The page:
Aqua Flies. New Kid on the block. Impressive flies. Very nice. Very tasty. I purchased several patterns and am busily trying to adapt my own flies with the new inspiration I’ve found in these beauties.
Doug Brutocao. Doug is the man who runs Aqua Flies. Doug’s introduction to fly fishing was a lot like mine, except he was a few years over me, 15 versus 13, and he started with a Fenwick while iIstarted with a Japanese bamboo rod. We both started with Pfluger fly reels though. We both read books and had help along the way. My help was from people like Audrey Joy and Lloyd Byerly of Portland Oregon Doug watched Grant King at work, along with people like Bill Schaadt, Hal Jansen, Bob Nauheim and other California fly angler/tyers.
Doug has traveled and fished more destinations than I have too. Places like Alaska, BC, New Brunswick and Russia have been on his itinerary, but BC has been my only out of country venture for sea run fish.
While I was tying for a few retailers, Doug founded Doug’s Bugs at the age of 18 — my semi-commercial tying was as a grad student at OSU and then in my spare time while working full time as a fish biologist.
Doug tells me that he formed Aqua Flies to take the state of commercially produced steelhead and salmon flies to a new level. I look at his bugs and think he has achieved just that. Nice job Doug.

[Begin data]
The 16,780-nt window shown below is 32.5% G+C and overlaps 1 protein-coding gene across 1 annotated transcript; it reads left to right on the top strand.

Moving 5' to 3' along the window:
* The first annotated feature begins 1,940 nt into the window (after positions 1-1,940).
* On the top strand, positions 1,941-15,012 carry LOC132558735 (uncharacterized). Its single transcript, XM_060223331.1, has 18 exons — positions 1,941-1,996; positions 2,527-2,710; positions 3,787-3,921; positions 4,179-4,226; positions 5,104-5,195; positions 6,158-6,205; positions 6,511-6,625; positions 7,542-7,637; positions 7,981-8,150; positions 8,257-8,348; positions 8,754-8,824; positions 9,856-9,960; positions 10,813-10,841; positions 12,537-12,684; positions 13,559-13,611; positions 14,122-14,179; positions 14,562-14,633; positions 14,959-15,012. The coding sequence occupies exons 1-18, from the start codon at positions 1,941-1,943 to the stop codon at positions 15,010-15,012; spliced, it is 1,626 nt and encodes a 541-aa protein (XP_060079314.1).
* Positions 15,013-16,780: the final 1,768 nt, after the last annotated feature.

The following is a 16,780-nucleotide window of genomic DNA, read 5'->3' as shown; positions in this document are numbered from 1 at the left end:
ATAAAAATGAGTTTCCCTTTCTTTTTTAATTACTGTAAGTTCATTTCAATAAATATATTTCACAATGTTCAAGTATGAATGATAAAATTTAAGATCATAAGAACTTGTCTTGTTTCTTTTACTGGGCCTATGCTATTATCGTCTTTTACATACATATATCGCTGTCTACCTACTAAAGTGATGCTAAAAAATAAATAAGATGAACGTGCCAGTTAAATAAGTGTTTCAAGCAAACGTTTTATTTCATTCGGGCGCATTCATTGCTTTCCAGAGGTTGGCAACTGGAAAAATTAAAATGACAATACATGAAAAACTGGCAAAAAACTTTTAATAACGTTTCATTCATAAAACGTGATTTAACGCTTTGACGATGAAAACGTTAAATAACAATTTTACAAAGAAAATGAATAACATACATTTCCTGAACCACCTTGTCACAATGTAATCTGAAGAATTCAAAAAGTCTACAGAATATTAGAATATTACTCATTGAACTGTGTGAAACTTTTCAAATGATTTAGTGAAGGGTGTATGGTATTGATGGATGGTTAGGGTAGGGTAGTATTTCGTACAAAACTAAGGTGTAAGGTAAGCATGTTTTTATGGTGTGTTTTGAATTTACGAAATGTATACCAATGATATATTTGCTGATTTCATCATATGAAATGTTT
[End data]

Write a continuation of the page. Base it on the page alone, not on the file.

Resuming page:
The Caddis Fly Shop is pleased to offer Aquaflies online – after our in-store clients welcomed these patterns with enthusiasm.
Here is a brief Interview with Doug agreed to let me use to help introduce his product line.
Aqua Flies Q/A (July 2016)
Jay: How did you decide on the traditional steelhead and salmon fly patterns you would carry?
Doug: We noticed that the traditional steelhead fly we know 25 years ago was becoming increasingly difficult to find. It was easy to find a Green Butt Skunk, but many of the other patterns were simply disappearing from the view of fly shop buyers and consumers. The flies you would find were not up to par, except for those flies that were being tied by regional commercial fly tiers. The quality that was on the market was very poor from the use of inferior quality hooks, bad proportions and incorrect color schemes. We wanted to show shops that we could produce a quality fly that is tied correctly, a good way to do that is with old school patterns with a little bit of glitz.